Instructions to Avoid Getting Shot
Avoid getting shot. While I understand how people of color can feel like they are being singled out, I can’t understand stupid moves. When a police officer draws on you, every move you make must assure the officer you are not a threat. If you need to reach for your wallet, you don’t reach for it until given permission. Even then, you follow instructions.
I watched a recent video. The suspect kept moving away from the police (bad idea #1), and then went in to the driver’s side of the vehicle with both hands and his head (bad idea #2) prior to being shot. They were stupid moves. Why can’t people understand that?
Having had some law enforcement training, here are some instructions on how to avoid getting shot if the officer has his/her gun drawn. This comes from some of my cop friends back in the day…
- Immediately put both hands high above your head.
- Don’t move move unless instructed to do so.
- Do not run away
- Don’t try to get away, or avoid being cuffed. That always ends bad, and usually for you.
- Announce what you are going to do from the time they draw until the incident is over.
- To set the officers at ease, yell back, “I am going to keep my hands in the air, and drop to my knees. I intend to cooperate fully.” Then, drop to your knees and keep your hands in the air.
- Stay there until you are either cuffed or told you can stand or put your hands down, etc. Just do as you’re told.
- If you have a gun, knife or other weapon, while keeping your hands in the air, tell them where it is. Example: “I am carrying a Glock 9mm. It is in a concealed holster. I will remain still until you can secure the gun.”
- If there is something important they must know, tell them, but don’t lie to them.
The same is true for a road-side stop. Every officer has the fear that they can be shot at any time. A CHP Officer once told me this is what you should do when stopped…
- Before the officer gets out of his car, get your wallet out and on the dash if you can.
- Roll down the window.
- Keep both hands on the wheel between 10 & 2 the entire time.
- If the officer asks for your registration, tell him where it is and slowly move to get it. Example, “I keep it in the glove box. I have no weapons in there, but I’ll move slowly.”
- Keep all your moves slow and verbalize what you are doing. Example, “I put my wallet on the dash. I’m going to get my driver’s license out of my wallet.”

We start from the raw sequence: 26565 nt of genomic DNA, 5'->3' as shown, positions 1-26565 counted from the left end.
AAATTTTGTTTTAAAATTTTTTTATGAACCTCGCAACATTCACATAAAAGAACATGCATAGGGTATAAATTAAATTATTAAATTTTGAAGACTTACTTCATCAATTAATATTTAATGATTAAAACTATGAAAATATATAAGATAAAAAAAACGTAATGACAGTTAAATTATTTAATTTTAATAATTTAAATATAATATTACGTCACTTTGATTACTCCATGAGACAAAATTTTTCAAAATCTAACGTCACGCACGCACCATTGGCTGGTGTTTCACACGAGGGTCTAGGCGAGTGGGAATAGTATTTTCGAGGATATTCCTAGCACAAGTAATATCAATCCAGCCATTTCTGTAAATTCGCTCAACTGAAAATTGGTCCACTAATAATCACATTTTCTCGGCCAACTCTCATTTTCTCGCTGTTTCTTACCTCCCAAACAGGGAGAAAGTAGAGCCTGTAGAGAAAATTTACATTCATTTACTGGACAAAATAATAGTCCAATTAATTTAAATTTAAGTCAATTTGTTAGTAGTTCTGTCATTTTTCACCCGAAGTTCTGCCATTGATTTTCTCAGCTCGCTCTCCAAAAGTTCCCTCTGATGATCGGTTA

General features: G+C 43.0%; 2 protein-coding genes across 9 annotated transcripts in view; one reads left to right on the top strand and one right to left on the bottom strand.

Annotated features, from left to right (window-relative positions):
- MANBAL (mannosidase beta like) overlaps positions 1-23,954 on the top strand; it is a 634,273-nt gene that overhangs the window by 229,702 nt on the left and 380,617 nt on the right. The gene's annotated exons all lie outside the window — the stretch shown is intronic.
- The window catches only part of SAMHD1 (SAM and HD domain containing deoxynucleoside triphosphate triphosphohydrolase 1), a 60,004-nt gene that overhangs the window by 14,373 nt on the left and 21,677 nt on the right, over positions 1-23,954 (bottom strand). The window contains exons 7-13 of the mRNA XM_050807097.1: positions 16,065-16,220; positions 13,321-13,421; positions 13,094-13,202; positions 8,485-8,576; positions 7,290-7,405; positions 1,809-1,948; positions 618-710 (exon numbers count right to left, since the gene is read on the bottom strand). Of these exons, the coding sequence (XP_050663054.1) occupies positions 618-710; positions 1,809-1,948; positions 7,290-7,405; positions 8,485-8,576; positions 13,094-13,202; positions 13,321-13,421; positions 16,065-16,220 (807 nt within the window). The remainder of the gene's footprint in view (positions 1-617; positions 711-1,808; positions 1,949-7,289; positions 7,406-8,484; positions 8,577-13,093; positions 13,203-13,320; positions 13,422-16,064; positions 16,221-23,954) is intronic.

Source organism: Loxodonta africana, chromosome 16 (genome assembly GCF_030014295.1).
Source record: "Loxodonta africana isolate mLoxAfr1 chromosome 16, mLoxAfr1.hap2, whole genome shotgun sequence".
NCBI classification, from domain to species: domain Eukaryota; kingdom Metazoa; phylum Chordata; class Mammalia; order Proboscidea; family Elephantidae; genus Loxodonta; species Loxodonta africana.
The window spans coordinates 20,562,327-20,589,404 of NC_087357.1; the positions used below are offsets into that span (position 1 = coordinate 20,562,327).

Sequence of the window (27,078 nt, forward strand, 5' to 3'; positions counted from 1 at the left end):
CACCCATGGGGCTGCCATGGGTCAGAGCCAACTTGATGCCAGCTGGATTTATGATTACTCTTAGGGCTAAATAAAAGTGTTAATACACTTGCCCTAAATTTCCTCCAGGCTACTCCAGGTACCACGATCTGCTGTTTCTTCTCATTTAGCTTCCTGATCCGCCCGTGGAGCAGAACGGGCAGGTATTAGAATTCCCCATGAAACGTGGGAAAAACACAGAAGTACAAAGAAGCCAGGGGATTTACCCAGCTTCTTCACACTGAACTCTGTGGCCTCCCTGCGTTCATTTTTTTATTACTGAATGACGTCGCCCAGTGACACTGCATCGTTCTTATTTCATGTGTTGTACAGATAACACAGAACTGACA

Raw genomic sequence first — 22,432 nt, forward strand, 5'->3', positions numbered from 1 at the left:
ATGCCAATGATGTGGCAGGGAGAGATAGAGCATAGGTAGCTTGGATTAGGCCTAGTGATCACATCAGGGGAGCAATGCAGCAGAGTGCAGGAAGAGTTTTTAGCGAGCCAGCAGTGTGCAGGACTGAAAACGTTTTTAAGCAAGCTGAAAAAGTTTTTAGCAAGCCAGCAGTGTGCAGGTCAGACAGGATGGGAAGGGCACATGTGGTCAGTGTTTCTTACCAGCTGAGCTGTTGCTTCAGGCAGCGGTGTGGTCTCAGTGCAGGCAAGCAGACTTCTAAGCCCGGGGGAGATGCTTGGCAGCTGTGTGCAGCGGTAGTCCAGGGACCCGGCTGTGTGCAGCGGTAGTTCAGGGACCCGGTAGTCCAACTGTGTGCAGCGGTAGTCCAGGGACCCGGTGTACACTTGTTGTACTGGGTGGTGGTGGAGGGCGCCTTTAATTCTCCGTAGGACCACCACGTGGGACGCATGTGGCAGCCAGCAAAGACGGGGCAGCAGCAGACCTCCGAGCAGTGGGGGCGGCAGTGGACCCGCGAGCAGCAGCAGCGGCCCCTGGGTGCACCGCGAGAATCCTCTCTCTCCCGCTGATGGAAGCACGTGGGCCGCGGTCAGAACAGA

- When not needing your hands for anything else, always place them between 10 & 2 on the wheel.
- Be honest (that’s the best way to get out of a ticket they say). It also builds trust and trust will keep you safe.
- Be polite. Rude people set officers on the defensive. Even if you are one of those people who dislike and distrust the police, be nice.
- Don’t get out of the car unless instructed to do so, and then, follow their instructions.
- When told you can go, pull away as you normally would.
- Finally, if you did do something wrong, at any time you can ask for your lawyer.
I’m so sick and tired of the media making this an issue. I watch the videos and think, “What did the guy expect them to do?”
This isn’t a T.V. show or movie where a cop draws his gun and then spends the next 60 seconds waiting to see if the guy is really going to shoot. That is a stupid notion. When a suspect draws a weapon, for the safety of everyone, the officer must assume they will use it. At that point, they must fire.
Yeah, yeah, yeah… there are times when the person was reaching for his wallet. I remember a case back in the 1970s in Sacramento, California, where a deaf man was shot and killed. His fatal mistake? He reached around to his back pocket quickly. What was he reaching for? His “deaf card”. Had he simply remained with his hands in the air he wouldn’t been shot.
The media is divisive in making us think there is nothing we can do to avoid getting shot. That in itself is frightening. That sets certain groups of people at odds with law enforcement. Whether it is Charlotte, SC, Tulsa, OK, or Oakland, CA, the police aren’t out to get blacks, but watch the news and you’d think otherwise.
On a Brighter Note
Elizabethe and I saw Sully. I highly recommend it. It is a movie about confidence, integrity and honor. It is a movie about a man who knew chose the right, and didn’t let others bully him in thinking otherwise. He also demonstrates a great deal of humility. Even when he tells his co-pilot he feels proud, he tells him he feels proud that his co-pilot was by his side — a truly humble thing to say from a man who pulled off the greatest landing in aviation history.